“He’s a nice guy. A strong character, but a nice guy. But maybe when you start to earn a lot of money, your character changes or your motivation changes. I don’t know if that was the case with Samir. It’s hard to know.”

    Roberto Mancini’s assessment is quite damning.

    “Samir is a player who has incredible qualities but a productivity that bears no comparison with his talent,” the former City manager told France’s So Foot magazine in 2014. “He didn’t understand that you always have to give your best. It pains me. I did everything so that he’d come (to City) and he settled for the minimum.

    “He’s a player who has the ability not to be a good player but to be a world-class player.”

    The suggestion of a player who “settled for the minimum” can be difficult to reconcile. It hints at a contradiction between Nasri’s studious approach to the game and his unwillingness to accept the opinions of others.

    “He’s someone who loves football deeply,” Laurent Blanc told L’Equipe last year. “He likes to play it, he also likes to understand it. I got to know him through this. I once had a disagreement with him about his own game. I wanted him to be much more efficient. Given his qualities, he has not scored enough goals in his career. He rested a little bit on his technical skills. When he is at his best weight and fully focused, he is an exceptional player.”

    French journalist Philippe Auclair calls him a “fantasista”, saying that Nasri’s range of creative and technical attributes, allied to a rare intelligence and understanding of the game and a feisty, combative attitude, appeared to give him the platform to achieve almost anything in his career — not quite to Zinedine Zidane’s level, but towards it. “And Samir knows it,” Auclair says. “He knows he has all of these qualities. I don’t think he has suffered from a surfeit of modesty. The frustrating thing is that a player who is so gifted and so intelligent has not achieved more.”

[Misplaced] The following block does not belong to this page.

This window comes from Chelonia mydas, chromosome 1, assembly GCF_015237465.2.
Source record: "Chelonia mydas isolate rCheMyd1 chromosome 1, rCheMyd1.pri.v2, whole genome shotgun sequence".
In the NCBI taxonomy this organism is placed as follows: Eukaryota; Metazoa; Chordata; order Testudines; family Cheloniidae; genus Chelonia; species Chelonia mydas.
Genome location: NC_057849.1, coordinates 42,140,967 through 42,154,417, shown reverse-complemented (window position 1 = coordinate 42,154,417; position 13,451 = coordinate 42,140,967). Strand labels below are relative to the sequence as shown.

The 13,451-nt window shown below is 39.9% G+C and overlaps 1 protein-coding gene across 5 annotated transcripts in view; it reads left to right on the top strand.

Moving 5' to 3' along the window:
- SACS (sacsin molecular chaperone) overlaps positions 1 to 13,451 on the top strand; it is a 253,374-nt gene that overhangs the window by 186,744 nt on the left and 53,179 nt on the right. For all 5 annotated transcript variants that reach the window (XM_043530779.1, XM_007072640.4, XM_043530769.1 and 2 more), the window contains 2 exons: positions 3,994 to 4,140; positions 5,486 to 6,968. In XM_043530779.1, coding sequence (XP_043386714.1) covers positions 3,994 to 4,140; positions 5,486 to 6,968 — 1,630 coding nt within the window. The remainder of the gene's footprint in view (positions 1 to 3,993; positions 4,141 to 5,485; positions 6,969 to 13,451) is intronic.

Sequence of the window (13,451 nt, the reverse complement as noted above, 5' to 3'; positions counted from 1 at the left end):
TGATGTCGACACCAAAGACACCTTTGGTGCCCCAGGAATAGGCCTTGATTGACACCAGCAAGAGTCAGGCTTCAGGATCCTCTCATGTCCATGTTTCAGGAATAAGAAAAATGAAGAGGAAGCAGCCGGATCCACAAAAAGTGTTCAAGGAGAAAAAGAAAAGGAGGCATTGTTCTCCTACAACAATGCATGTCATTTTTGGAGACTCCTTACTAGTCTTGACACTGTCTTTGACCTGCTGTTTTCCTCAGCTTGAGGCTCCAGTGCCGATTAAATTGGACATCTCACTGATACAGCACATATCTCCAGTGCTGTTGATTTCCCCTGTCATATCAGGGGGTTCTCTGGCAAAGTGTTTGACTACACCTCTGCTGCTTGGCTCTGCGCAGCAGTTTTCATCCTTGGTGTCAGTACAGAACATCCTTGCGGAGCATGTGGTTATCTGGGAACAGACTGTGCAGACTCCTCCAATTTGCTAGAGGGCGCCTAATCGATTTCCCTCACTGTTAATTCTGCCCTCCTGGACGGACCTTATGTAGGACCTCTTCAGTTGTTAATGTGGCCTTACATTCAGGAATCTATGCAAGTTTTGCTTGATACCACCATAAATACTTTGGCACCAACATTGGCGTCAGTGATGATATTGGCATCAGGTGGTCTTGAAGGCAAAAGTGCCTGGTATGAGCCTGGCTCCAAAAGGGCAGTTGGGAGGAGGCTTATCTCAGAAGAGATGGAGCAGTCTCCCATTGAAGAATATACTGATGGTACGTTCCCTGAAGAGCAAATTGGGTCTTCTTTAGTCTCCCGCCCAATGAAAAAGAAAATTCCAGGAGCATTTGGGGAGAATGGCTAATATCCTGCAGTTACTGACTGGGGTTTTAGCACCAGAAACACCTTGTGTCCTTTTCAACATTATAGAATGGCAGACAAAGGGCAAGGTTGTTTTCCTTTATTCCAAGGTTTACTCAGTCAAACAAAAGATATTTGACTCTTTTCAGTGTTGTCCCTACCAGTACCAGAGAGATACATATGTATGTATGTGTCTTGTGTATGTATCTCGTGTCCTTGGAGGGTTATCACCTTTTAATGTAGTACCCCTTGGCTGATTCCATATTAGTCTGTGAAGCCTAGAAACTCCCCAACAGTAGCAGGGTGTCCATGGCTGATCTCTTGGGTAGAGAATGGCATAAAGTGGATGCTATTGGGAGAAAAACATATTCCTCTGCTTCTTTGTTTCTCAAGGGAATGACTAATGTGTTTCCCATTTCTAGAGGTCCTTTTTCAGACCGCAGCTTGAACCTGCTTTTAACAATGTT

Nasri acknowledges that. In fact, he would probably be insulted by the suggestion that his career achievements are reflective of his talent. “Could I have done better? Probably, yes,” he said in a TV interview with Canal+ after joining Antalyaspor. “Actually… most certainly, because at certain times in my career I was not as professional as I could have been. Not on the pitch or in training — I was always professional there — but maybe my lifestyle choices were not as perfect as they could have been. Maybe then, my performances would have allowed me to reach the next level, because I most definitely had the talent.”

    The question is whether, physically and mentally, he has what it takes to get more from his talent now that he is 33 and with three years of stagnation behind him.

    Some of those who have worked with him in the past suggest he would enjoy himself in a less competitive, slower league where he would have the freedom to enjoy himself on and off the pitch. Nasri responds to questions about his future with a shrug of his shoulders. One thing he insists, with a mischievous smile, is that he will one day return to Marseille as their coach. In the meantime, he waits to see what offers will come his way.

    “Football is a hypocrite’s world,” he said in that Canal+ interview three years ago. “But I can look at myself in the mirror. I know that I remained dignified, that I remained myself. Some might say I am arrogant or proud, but I am frank. If you like me, that’s alright. If you don’t like me, that’s alright too. But at least you know what to take from it.”
     
    Gooner416 likes this.
  18. Riou

    Riou Non-Stop Nostalgia

    It's a real shame that Arsène, a man who in 2004 had arguably built the most vocal dressing room in league history...Vieria, Campbell, Lehmann, Henry, Lauren, Keown, Parlour, Cole, Gilberto, Bergkamp...felt those types of characters weren't needed anymore, by summer 2008 we had almost zero leaders in the team anymore...we had some super talented teams at The Emirates, shame we just lacked a few players to hold it together.

    That being said, Nasri just appears a bit of a ****, not in a good way...Samir is more a Robbie Savage type of ****, than a Roy Keane type of ****...like one of those people that says "You either love me or you hate me", which translates into everybody hates me, expect my mother!
     
    Gooner416 and American_Gooner like this.
  19. GoonerJeeves

    GoonerJeeves Up The Terriers

    hydrofluoric acid likes this.
  20. hydrofluoric acid

    hydrofluoric acid Dishonest To His Federation

    So I was listening to a podcast with Guðlaugur Victor Pálsson where he told a story about T. Henry when they were at New York Red bulls.

    He said the mentality of Henry was incredible. Even at the age of 35 after he won everything he was going mad in training. Henry demanded nothing but best from his teammates in the training.

    Guðlaugur said he tried to tell him to **** off or something like that but the next two weeks became a nightmare for him. Henry tried to tackle him up to the knees in the training, criticized his clothes and how he trained. Basically just destroyed him. FFS...

    But in the end Henry invited him to come over and watch a friendly between Iceland and France and it was all nice.
     
    Riou likes this.

Share This Page

Watch Arsenal Live Streams With StreamFootball.tv

Do Not Sell My Personal Information